Contractions

When is it OK to use contractions in your writing?

First, let’s talk about when.

 

 

Tip #1: It’s now acceptable to write contractions in business writing

Yes, this has changed in the last few years, and it may not be what was drilled into you at school or college.

 

Don’t worry about this – English is remarkable in its ability to adapt over time, and this is why it’s become the International language of business and the Internet. It’s also why we don’t often say ‘forsooth’ or ‘esquire’ any more.

In most everyday writing situations, it’s fine to use shortened words likecan’t (cannot) and I’ll (I will).

In academic writing it depends on the school, university or college – if you aren’t sure, avoid them. If you can use them, it’s a useful way to reduce word count.

You don’t have to use them at every opportunity, but a few shortened words will make your writing more concise and friendly, less ‘stuffy’. This is appropriate for customer service letters, emails, even cover letters for job applications.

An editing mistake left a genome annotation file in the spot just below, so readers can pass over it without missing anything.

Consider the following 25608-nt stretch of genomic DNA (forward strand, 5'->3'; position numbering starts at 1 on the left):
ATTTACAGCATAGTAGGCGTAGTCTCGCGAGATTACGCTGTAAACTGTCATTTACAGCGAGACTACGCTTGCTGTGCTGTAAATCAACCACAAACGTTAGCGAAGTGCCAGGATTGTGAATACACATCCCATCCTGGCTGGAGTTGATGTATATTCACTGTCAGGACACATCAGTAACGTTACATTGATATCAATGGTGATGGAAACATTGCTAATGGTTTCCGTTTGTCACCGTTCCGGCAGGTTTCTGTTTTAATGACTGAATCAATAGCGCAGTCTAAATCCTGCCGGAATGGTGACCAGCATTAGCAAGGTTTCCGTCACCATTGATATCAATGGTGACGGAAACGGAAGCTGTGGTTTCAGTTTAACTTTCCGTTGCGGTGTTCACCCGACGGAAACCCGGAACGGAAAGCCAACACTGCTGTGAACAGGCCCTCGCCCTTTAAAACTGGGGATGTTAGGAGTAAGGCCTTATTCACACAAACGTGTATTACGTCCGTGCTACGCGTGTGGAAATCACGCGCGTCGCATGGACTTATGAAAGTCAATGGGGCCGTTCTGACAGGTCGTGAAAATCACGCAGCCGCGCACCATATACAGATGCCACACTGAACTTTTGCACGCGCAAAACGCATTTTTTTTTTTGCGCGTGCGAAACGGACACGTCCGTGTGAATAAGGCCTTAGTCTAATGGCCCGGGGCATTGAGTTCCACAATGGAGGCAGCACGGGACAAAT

For legal contracts, submissions to professional publications, or any situation where you’re not sure – avoid.

Next, where does the apostrophe go?

 

Tip #2: Use the apostrophe to indicate where letters are missing

 

For example, in words like wouldn’t, can’t, haven’t, shouldn’t, wasn’t and so on, the apostrophe indicates the ‘o’ from ‘not’ has been taken out.

Other examples are there’s (there is or there has), they’re (they are),might’ve (might have) and so on.

There are some exceptions:

Shan’t is short for shall not, but we don’t write sha’n’t (there is only ever one apostrophe in a word).

 

Won’t is short for will not, because we don’t say willn’t.

But don’t get hung up on these.

For other uses of the apostrophe, that is to show possession, click here.

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